Hi Michael,

    I am a relatively recent Rotarian (2 years). I did not join to be in a club. I joined to find people who shared my passion to want to make the world a better place. I almost quit after 2 months when I discovered my club was down 75% in members in about 2 years. I studied all I could find about Rotary to decide whether this organization had the right ideals and concluded that it did. I then visited 20 clubs in 4 countries to understand difference between clubs that are flourishing (many outside US are) and clubs that are languishing.

    I decided Rotary was worth fighting for an now I will be District Membership Chair and Public Image Director next year.

    The core of our strategy is built around the idea of PRIP Clem Renauf (came up with end Polio idea which passed to his successor Carlos Canseco), who described Rotary as an organization that provides ordinary people with extraordinary opportunities to do more with their lives than they ever dreamed possible. We are challenging everyone from Rotarians to EarlyActors to “Dare to be great.”

    We look to put causes ahead of club. We seek to attract people who want to put more meaning in their lives (and then be sure we give them the opportunity). We are looking to collaborate statewide so that we can take on projects with greater impact (and therefore newsworthiness). We believe this will also give us more clout with the media and potential supporters/donors thereby enabling us to do more good which will make us more relevant to more people.

    I would be interested in exchanging thoughts with you.

  2. Paul on May 1, 2021 at 10:53 pm

    I think the objective should be to meet people from all walks of life who “may” be able to help others reach their goals. If you contain yourself to special interests this flies in the face of that idea. Community organizations should be a networking tool. Special interests stay to themselves
    I guess what I am saying is a melting pot concept is better.

  3. Tom Coyner on May 1, 2021 at 10:54 pm

    After some 15 years as a Rotarian in Korea, I have chosen not to renew membership for the coming Rotary year. I’m taking a one-year vacation – maybe longer, after holding various positions, ranging from club vice president, programs chair, membership chair, etc.

    What strikes me is the inadequate concern for many service club to provide meaningful experiences/responsibilities for the rank and file. Too often work, glory and responsibility is overly concentrated among a few, top members while these same few people are remarkably inept or disinterested in delegating duties functioning committees. So much so, committees tend to be one-person committees.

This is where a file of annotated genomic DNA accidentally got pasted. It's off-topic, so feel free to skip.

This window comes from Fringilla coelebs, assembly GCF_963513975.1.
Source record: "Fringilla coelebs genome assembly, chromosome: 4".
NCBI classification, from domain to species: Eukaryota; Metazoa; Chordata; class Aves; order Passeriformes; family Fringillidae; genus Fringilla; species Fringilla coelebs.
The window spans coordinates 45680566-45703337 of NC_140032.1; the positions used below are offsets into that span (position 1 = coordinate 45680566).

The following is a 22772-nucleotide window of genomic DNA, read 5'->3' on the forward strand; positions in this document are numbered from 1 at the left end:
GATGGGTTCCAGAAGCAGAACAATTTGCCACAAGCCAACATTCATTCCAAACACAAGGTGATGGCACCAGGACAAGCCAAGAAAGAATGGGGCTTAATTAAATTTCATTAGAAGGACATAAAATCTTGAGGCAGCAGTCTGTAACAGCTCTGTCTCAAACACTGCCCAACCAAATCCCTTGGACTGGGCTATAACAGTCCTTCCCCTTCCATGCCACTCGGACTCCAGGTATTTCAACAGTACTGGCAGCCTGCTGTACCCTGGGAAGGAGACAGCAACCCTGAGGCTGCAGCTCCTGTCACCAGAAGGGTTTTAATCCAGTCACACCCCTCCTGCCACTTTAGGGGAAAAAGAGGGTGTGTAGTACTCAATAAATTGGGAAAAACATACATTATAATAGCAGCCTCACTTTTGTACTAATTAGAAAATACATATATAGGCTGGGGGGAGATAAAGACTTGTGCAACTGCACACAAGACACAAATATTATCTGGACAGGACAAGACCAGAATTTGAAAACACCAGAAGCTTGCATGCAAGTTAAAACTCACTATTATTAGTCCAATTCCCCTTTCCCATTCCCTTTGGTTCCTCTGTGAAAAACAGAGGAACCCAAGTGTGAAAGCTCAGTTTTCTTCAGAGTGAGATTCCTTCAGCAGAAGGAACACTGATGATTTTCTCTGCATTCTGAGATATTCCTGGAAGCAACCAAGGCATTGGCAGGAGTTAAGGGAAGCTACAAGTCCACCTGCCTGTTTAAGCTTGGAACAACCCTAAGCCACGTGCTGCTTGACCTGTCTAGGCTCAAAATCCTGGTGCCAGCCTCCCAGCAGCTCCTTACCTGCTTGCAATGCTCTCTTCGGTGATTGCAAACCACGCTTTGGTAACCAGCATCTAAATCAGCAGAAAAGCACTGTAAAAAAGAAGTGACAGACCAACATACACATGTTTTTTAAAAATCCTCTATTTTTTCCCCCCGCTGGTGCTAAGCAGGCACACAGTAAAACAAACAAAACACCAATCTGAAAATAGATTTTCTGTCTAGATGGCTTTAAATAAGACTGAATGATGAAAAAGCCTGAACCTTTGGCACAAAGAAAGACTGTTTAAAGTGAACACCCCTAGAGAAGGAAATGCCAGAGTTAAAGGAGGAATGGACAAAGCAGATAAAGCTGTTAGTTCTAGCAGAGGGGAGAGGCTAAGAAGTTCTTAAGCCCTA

Furthermore, today “membership” roles should be more accurately labeled as “recruitment.” There is remarkably little, ongoing concern about membership maintenance and retention. It is just constant banging the drum for new members. But in so doing, without sincere retention programs in place, all membership chairpeople are doing is exposing more and more people to unsatisfactory experiences and thereby promoting less-than-positive word-of-mouth PR about Rotary or whatever service group.

    Rotary International and others need to get serious and rethink what they are doing with their constant downward pressure to get membership numbers (and annual membership fees!) up.

    A common analogy is that each organization has holes in its bucket representing deaths, transfers and other reasons for membership numbers to decrease, so constantly we need to add more water in the form of new members. Fine, but if there is no concern in filling in at least some of the bucket holes and preventing other holes from enlarging, we are no better than modern day Sisyphuses.

    Unfortunately, as obvious these observations may be, over several years in Seoul, at best I’ve been able to witness is lip service. Recently I met with a current Rotarian club president from a south Asian nation. The club is young and he is one of the charter members. The membership is currently down by more than half from its original number. But he is not greatly concerned. His thinking is building up his club in terms of quality rather than quantity, regardless of pressure from his district to go out and heavily recruit new members. This wise man’s philosophy is let’s do all the right things well and make our club something wonderful so that people will come to us, asking to join, rather than spending much of our resources recruiting members at the expense of the core missions of Rotary. I cannot agree more.

    Build your club right and it will rightfully generate a charismatic reputation. Build it shabbily and all you will be doing by recruitment is spreading the word that Rotary or whatever is no longer relevant. If you build it right, they will come. But if one is quick to advertise the proverbial baseball field with a missing base and weeds in the infield, don’t expect folks to come back – nor will they say positive things to others about your club!